Federer is better, but not at his best

There was a slightly unnerving moment after Federer's quarter-final victory over Murray when the Swiss player was asked how he dealt with losing the third set after winning the first two. "I had no choice but to stay out here and tell myself, 'I'm actually still in the lead, so it's not that bad'," he told on-court interviewer Jim Courier. He added: "Comparing (my confidence) to my good year? I don't know, it's much higher than last year."

The comment implied he was still not quite mentally as strong as he was during his prime and his semi-final performance against Nadal (and his third-set wobble against Murray) certainly supported that notion. Federer played some great tennis in Melbourne but he still does not seem to be able to fully assert himself in the crucial moments against the very best. After he lost a tight first set to Nadal the doubts and subsequent errors overcame him extremely quickly. Overall, Federer definitely looked better than he did at the end of 2013, but any suggestions he can legitimately get back to his best seem a little far-fetched.

Cibulkova has the tools to reach the top

Dominika Cibulkova: Showed she can mix it with the very best in the world

It is easy to shrug off Cibulkova's run to final as a one-off fluke or, at best, the start of a solid top-10 career in much the same vein as Sara Errani's performance at the 2012 French Open. The difference, however, is that Cibulkova had a much greater pedigree than fellow pocket dynamo Errani prior to her big breakthrough. The Slovak reached the semi-final of the French Open in 2009 and the last eight at Wimbledon and the US Open prior to this year. She produces incredible power with such short levers and has always been a tough test for the top players.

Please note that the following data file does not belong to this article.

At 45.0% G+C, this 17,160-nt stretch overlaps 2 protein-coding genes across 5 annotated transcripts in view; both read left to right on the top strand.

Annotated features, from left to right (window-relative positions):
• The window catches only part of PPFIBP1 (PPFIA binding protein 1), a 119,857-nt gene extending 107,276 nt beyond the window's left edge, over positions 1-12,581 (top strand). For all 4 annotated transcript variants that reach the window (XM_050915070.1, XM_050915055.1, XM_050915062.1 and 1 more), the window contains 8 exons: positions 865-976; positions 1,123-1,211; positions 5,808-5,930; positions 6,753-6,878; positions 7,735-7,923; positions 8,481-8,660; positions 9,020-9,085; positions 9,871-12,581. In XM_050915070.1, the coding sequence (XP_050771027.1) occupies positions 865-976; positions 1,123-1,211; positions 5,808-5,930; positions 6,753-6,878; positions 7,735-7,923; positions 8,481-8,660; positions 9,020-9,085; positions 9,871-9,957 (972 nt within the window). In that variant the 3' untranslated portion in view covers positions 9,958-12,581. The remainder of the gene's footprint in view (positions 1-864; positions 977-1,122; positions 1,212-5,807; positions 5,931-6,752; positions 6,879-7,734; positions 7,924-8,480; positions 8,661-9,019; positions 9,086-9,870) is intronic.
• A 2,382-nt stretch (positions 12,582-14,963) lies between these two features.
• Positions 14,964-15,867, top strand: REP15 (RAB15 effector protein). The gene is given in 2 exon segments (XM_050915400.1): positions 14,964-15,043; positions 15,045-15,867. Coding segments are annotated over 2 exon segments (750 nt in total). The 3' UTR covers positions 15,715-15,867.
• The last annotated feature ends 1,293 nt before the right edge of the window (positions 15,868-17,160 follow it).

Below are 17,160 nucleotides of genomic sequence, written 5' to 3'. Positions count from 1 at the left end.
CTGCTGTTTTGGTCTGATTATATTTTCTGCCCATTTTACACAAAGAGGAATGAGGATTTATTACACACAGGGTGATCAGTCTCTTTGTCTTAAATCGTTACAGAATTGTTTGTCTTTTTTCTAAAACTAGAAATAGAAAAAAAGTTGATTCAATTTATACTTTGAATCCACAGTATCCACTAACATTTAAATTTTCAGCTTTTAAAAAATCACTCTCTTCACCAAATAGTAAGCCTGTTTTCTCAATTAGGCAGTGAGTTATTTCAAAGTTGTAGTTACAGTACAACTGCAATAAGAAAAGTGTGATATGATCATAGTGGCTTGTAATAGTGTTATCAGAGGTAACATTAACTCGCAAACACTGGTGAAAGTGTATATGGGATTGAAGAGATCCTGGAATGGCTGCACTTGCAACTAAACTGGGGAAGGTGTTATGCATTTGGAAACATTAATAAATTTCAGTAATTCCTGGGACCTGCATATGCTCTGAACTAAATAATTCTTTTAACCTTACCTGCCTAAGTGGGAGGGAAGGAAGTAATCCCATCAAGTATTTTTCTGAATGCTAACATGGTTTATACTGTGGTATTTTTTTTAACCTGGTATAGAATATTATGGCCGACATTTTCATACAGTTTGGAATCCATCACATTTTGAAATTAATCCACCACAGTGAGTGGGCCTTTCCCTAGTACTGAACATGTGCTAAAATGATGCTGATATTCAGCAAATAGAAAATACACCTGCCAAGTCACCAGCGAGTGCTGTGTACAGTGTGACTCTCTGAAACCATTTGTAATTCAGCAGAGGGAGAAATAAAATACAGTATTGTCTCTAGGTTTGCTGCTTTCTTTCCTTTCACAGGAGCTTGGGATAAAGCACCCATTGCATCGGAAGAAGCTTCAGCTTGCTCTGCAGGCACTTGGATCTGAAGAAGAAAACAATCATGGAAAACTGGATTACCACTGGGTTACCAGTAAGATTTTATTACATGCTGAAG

Cibulkova is already 24 years old but Radwaknsa and Azarenka - two top-five players who are considered to have not yet reached their full potential - were also born in 1989. It is also relevant to point out that Li, who is now the proud owner of two Grand Slam titles, did not make much of an impact at the major tournaments until she was 27. Samantha Stosur and Francesca Schivone are other late bloomers to have won Grand Slams. Relatively older players can excel in modern tennis and the way Cibulkova coolly handled Sharapova and Radwanska hints at a very bright future.

Playing tennis in 40C heat is no joke

Headlines from the first week in Melbourne were dominated by the infernal temperatures the players had to compete in. For five straight days the mercury soared above 40 degrees Celsius, several players were in visible discomfort and there were a Grand-Slam record-equalling nine withdrawals in the first round.

The tournament's extreme heat policy was enacted just once, however, which was perfectly fine according to many critics and even tournament doctor Tim Wood, who said tennis was a "relatively low risk for major heat problems" compared to sports such as marathon running. It is perhaps true that nobody was in deep trouble from a life-and-death medical perspective but the reality is that tennis, with its repetitive interval sprints and explosive body movements, raises the body's core temperature to uncomfortable levels - maybe not a medical emergency but certainly a very real physical problem.

Should players suffering issues such as unavoidable dehydration, dizziness, nausea and hallucinations be told to suck it up? Every player who fought through the incredible heat deserves great credit and those who didn't should not be denigrated.